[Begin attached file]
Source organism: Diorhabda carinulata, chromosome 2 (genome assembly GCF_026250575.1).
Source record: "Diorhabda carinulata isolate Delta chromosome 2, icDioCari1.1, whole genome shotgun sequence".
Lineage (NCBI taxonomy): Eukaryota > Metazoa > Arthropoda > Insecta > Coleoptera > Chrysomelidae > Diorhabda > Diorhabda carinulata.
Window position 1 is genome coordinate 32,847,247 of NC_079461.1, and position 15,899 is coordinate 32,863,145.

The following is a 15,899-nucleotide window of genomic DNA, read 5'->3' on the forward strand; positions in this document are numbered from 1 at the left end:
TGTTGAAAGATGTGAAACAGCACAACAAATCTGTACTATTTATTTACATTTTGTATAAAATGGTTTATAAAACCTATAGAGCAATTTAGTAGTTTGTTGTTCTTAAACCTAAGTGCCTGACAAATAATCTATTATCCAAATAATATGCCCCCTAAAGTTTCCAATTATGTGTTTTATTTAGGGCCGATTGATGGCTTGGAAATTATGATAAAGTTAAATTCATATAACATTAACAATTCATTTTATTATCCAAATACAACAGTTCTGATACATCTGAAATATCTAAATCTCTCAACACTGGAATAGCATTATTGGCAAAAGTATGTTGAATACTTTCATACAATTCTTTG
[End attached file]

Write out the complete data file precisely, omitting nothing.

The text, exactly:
Source organism: Diorhabda carinulata, chromosome 2 (genome assembly GCF_026250575.1).
Source record: "Diorhabda carinulata isolate Delta chromosome 2, icDioCari1.1, whole genome shotgun sequence".
Lineage (NCBI taxonomy): Eukaryota > Metazoa > Arthropoda > Insecta > Coleoptera > Chrysomelidae > Diorhabda > Diorhabda carinulata.
Window position 1 is genome coordinate 32,847,247 of NC_079461.1, and position 15,899 is coordinate 32,863,145.

The following is a 15,899-nucleotide window of genomic DNA, read 5'->3' on the forward strand; positions in this document are numbered from 1 at the left end:
TGTTGAAAGATGTGAAACAGCACAACAAATCTGTACTATTTATTTACATTTTGTATAAAATGGTTTATAAAACCTATAGAGCAATTTAGTAGTTTGTTGTTCTTAAACCTAAGTGCCTGACAAATAATCTATTATCCAAATAATATGCCCCCTAAAGTTTCCAATTATGTGTTTTATTTAGGGCCGATTGATGGCTTGGAAATTATGATAAAGTTAAATTCATATAACATTAACAATTCATTTTATTATCCAAATACAACAGTTCTGATACATCTGAAATATCTAAATCTCTCAACACTGGAATAGCATTATTGGCAAAAGTATGTTGAATACTTTCATACAATTCTTTG